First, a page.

Op-Ed: The Genesis brand is marinating like good Korean BBQ, but will it sizzle in 2018?

Last week in Seoul, Hyundai’s luxury brand, Genesis, showed off its latest offering, the 2019 G70 compact luxury sport sedan, to hundreds of media from all over the world. I went to South Korea quite skeptical about the brand, unsure of its role in the luxury marketplace and unconvinced by its lukewarm existing products, the midsize G80 and large flagship G90 sedans.

On KBB.com, shopper familiarity with the Genesis brand is flat for all of 2017, with just under 40% of people recognizing it. But, traffic to Genesis pages is up lately thanks to recent marketing campaigns. Most people researching Genesis also shop for a non-luxury brand, reflecting the fact that Genesis struggles with consumer perceptions of prestige and sophistication. Luxury vehicle owners don’t want to have to justify their purchase; they just want to show up to the country club and impress people with what they bought.

Part of this problem is an acknowledged confusion around the brand itself. Genesis started as a model within the Hyundai lineup. Nearly two years ago, Hyundai decided to officially launch a luxury brand and call it Genesis, while at the same time continuing to sell the Hyundai Genesis sedan even within the same showroom. Once the brand was up and running, the Hyundai Genesis was renamed the G80 with the hope that it would compete directly with the BMW 5 Series and Mercedes-Benz E-Class.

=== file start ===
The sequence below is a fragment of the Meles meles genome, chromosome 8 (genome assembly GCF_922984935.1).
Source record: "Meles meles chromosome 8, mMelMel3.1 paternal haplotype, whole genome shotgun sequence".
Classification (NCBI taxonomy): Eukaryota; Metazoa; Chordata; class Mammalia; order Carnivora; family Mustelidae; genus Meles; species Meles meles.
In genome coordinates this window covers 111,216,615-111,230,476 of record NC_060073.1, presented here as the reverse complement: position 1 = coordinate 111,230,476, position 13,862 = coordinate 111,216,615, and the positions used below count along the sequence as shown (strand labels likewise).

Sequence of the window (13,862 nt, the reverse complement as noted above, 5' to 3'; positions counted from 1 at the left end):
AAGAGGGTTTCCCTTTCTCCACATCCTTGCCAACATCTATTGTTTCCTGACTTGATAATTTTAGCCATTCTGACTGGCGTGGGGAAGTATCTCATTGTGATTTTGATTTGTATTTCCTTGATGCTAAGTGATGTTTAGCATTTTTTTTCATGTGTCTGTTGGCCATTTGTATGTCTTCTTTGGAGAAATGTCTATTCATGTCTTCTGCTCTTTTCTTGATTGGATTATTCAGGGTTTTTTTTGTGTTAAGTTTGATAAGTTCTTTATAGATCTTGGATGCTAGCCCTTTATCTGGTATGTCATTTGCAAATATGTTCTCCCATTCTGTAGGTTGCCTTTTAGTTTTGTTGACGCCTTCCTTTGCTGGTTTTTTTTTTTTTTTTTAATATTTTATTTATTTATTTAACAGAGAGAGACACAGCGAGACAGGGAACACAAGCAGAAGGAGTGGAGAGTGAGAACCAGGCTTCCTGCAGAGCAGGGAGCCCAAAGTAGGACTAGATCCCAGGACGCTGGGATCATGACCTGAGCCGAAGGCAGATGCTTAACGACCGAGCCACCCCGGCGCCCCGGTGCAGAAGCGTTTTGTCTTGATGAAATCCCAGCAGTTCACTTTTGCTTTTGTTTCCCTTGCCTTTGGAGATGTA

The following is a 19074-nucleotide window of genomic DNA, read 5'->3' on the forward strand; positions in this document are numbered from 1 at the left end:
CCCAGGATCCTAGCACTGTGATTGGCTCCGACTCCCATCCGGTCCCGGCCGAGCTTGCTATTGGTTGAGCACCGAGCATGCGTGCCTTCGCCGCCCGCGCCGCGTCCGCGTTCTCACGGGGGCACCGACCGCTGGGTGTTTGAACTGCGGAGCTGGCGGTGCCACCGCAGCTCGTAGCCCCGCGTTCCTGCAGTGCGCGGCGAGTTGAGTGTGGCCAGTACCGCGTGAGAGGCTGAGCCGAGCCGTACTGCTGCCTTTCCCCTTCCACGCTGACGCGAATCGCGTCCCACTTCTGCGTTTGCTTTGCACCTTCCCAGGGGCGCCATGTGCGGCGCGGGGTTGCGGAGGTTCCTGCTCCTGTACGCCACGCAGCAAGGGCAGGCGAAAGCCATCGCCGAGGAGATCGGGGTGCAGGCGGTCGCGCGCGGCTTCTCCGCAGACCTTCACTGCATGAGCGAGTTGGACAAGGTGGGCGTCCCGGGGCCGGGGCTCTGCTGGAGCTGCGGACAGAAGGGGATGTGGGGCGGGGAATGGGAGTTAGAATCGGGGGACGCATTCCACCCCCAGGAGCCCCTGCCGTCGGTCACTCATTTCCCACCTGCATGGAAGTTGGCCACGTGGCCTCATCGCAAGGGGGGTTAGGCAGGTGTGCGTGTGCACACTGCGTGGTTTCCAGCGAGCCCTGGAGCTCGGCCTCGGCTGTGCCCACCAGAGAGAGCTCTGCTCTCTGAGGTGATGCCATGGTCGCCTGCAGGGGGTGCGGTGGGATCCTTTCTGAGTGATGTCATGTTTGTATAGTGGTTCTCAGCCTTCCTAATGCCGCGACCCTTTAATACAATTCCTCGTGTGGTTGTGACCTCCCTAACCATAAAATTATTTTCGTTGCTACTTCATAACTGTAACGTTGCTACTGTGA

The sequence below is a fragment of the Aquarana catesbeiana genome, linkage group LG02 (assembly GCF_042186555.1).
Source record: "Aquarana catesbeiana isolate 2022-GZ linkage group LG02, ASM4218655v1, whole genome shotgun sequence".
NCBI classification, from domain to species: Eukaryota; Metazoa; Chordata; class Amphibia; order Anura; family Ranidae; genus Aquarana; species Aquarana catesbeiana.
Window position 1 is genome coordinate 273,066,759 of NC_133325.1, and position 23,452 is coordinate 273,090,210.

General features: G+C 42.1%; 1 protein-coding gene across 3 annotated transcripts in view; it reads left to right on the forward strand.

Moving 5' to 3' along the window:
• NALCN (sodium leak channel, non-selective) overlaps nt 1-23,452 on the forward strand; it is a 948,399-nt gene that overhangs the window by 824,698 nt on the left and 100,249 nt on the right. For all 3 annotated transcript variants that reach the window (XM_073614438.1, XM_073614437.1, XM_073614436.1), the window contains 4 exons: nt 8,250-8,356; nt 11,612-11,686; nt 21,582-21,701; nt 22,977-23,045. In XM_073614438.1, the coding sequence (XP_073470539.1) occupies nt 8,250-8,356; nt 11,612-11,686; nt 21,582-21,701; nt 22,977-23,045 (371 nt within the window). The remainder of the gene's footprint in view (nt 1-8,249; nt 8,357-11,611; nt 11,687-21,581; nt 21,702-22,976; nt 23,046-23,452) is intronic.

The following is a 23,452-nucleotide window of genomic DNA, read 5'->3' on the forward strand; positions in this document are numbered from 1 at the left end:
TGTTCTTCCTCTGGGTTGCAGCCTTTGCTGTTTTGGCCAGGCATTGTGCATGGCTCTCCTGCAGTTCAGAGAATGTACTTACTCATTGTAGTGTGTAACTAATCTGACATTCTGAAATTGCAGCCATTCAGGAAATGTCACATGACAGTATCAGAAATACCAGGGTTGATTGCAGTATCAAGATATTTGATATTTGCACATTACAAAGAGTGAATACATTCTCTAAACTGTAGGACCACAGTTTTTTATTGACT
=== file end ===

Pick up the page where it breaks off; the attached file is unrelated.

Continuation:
At the same time, Genesis added the G90, originally destined to be the redesigned Hyundai Equus. An even larger sedan, the G90 is meant to compete with the BMW 7 Series and Mercedes-Benz S-Class. While nice enough, neither the G80 nor the G90 stirs the senses the way luxury products must in order to possess credibility. Indeed, during a recent media drive for the G80, I came home to discover I hadn’t taken a single personal picture of the vehicle for social media.

Op-Ed: The Genesis brand is marinating like good Korean BBQ, but will it sizzle in 2018?

Koreans are risk takers, as evidenced by the bold approach to the G70 Sport.

(Genesis)

At that same driving event, I sat down with the head of Genesis, Manfred Fitzgerald, an American in passport only who exudes elegance with exotic good looks and an intriguing combination of languages (English, German, Italian). I was curious about the brand’s identity, its messaging going forward, and what would compel someone to buy a Genesis over a more established brand.

Mr. Fitzgerald’s version of Genesis is: “Audacious: no challenge is too big. Progressive: what’s new? What’s determining the future? And distinctly Korean: Humble people, balance and harmony.” I certainly saw a level of determination, progressive thinking, and distinctly Korean traits while in the country for the G70 reveal.

What does “distinctly Korean” mean? While touring around, I was confused about the appearance of many couples in traditional Korean dress. It turns out that this is a Men, women, and children rent – traditional attire – and stroll through city streets, particularly on the weekend. It’s very popular on dates, but I saw groups of men, groups of women, school kids, and couples all in . It’s clear that Koreans have a deep pride in their heritage and enjoy showing it off for themselves and others.